Incisions are made above the hair line at the temples and extend in a natural line down the front of the ear, or just inside the cartilage at the front of the ear, and continue around behind the earlobe and up in the crease behind the ear and off into the lower scalp. Occasionally it may be necessary to make a small incision under the chin. Sometimes only the skin is lifted following separation from the underlying platysma muscle.
More usually however the platysma muscle and its fibrous attachments (SMAS) is dissected free and sutured tightly to the solid structures in front and behind the ear. At other times the skin and the SMAS layer are lifted together as a single layer, but will still be sutured separately. Fat along the jaw line and under the chin may be removed by liposuction or on occasion through an incision under the chin. The skin is sutured so that it is lifted upwards and backwards, just as when one lifts the skin when looking in the mirror. Sometimes drains are inserted. Most surgeons will bandage the face to minimise bruising and swelling. These bandages will stay for one or two days and the sutures are removed in 7 to 8 days.
After your surgery there is usually some bruising of the cheeks and with gravity this tends to descend into the neck. Discomfort is usually mild and can be controlled with paracetamol. It is normal for there to be some numbness of the skin of the cheeks and ears. This will usually disappear in a few weeks or months. It is better to keep the head elevated for a couple of days to reduce swelling. Drainage tubes will be removed a day or two after surgery. Avoid strenuous activity, saunas and massage for at least two weeks.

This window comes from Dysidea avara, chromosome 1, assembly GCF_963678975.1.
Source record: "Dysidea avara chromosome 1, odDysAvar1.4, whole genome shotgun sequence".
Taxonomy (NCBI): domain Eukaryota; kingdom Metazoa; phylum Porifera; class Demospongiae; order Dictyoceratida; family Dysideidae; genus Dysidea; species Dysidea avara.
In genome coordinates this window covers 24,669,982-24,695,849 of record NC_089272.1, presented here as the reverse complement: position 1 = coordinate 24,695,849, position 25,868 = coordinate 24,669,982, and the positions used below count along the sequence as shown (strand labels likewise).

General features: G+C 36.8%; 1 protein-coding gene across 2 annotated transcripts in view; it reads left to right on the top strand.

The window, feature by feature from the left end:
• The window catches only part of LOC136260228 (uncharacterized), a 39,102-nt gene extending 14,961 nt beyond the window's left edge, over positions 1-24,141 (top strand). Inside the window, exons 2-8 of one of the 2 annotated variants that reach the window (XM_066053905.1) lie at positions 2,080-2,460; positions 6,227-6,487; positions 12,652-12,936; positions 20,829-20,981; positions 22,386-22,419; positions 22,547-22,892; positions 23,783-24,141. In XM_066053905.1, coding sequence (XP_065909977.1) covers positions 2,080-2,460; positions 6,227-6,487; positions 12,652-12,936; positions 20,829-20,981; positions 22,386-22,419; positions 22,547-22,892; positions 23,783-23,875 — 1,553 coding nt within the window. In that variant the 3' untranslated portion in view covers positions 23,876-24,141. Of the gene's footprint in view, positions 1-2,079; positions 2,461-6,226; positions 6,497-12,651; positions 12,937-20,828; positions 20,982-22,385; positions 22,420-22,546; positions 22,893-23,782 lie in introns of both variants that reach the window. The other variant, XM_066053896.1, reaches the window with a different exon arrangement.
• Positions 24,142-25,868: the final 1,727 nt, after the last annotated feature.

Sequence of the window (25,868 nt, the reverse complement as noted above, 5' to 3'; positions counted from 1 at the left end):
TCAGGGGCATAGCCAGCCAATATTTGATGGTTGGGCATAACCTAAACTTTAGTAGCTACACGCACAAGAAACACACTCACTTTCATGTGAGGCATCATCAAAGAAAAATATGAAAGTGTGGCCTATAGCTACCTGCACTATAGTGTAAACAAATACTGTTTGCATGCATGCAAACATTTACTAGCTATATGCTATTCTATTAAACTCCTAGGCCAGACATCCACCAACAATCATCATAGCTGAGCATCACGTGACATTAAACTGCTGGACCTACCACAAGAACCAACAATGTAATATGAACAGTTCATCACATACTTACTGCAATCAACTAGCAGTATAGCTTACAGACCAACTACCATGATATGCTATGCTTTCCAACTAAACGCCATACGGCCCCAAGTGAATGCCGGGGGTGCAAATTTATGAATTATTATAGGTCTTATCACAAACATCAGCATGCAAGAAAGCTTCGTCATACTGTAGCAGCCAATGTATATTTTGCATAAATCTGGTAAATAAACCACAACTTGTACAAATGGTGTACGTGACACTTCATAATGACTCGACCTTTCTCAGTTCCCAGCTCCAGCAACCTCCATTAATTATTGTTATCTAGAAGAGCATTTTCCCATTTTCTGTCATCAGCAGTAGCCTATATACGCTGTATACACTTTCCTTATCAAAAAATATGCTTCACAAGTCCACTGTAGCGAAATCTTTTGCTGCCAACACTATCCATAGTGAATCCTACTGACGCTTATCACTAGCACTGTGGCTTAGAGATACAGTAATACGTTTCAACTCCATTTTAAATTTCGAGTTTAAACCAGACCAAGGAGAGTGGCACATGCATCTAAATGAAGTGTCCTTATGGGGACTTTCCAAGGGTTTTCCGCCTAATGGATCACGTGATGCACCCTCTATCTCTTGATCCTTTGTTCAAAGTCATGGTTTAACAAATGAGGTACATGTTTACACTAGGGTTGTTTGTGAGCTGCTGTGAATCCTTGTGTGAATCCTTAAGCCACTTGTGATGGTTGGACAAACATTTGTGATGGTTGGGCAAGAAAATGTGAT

At the beginning your face will look a little puffy and may feel rather strange and stiff. The scars can be very well hidden by women with their hair and disc shaped earrings so that they should be able to resume work and social activities within a couple of weeks. Camouflage make-up can be helpful in masking bruising.
Men find it more difficult to disguise the scars and will need to shave their beard closer to the ear in front and also behind the ear where the skin has been lifted.
The scars in the hair do not usually show except that the hair is cut shorter immediately around the wound. There may be some slight reduction in hair growth in the temples, but this is not usually a problem unless the hair is very thin and repeated facelifts are being carried out.
How long does a facelift last?
A facelift does not stop the clock, but it does put the clock back. The effect of the facelift is likely to always be there, in that you will not look as old as you would have done if it had not been carried out.
Choosing your surgeon
A facelift is a skilled procedure and we would recommend that you choose a surgeon who has undergone a full training programme for cosmetic surgery. These surgeons will be on the Specialist Register in Plastic Surgery at the General Medical Council. All members of the British Association of Aesthetic Plastic Surgeons (BAAPS) are on the Specialist Register.
Content used with permission from the British Association of Aesthetic Plastic Surgeons website: . Copyright for this leaflet is with the BAAPS.
This leaflet is designed to supply useful information but is not to be regarded as advice specific to any particular case. It does not replace the need for a thorough consultation and all prospective patients should seek the advice of a suitably qualified medical practitioner. The BAAPS accepts no liability for any decision taken by the reader in respect of the treatment they decide to undertake.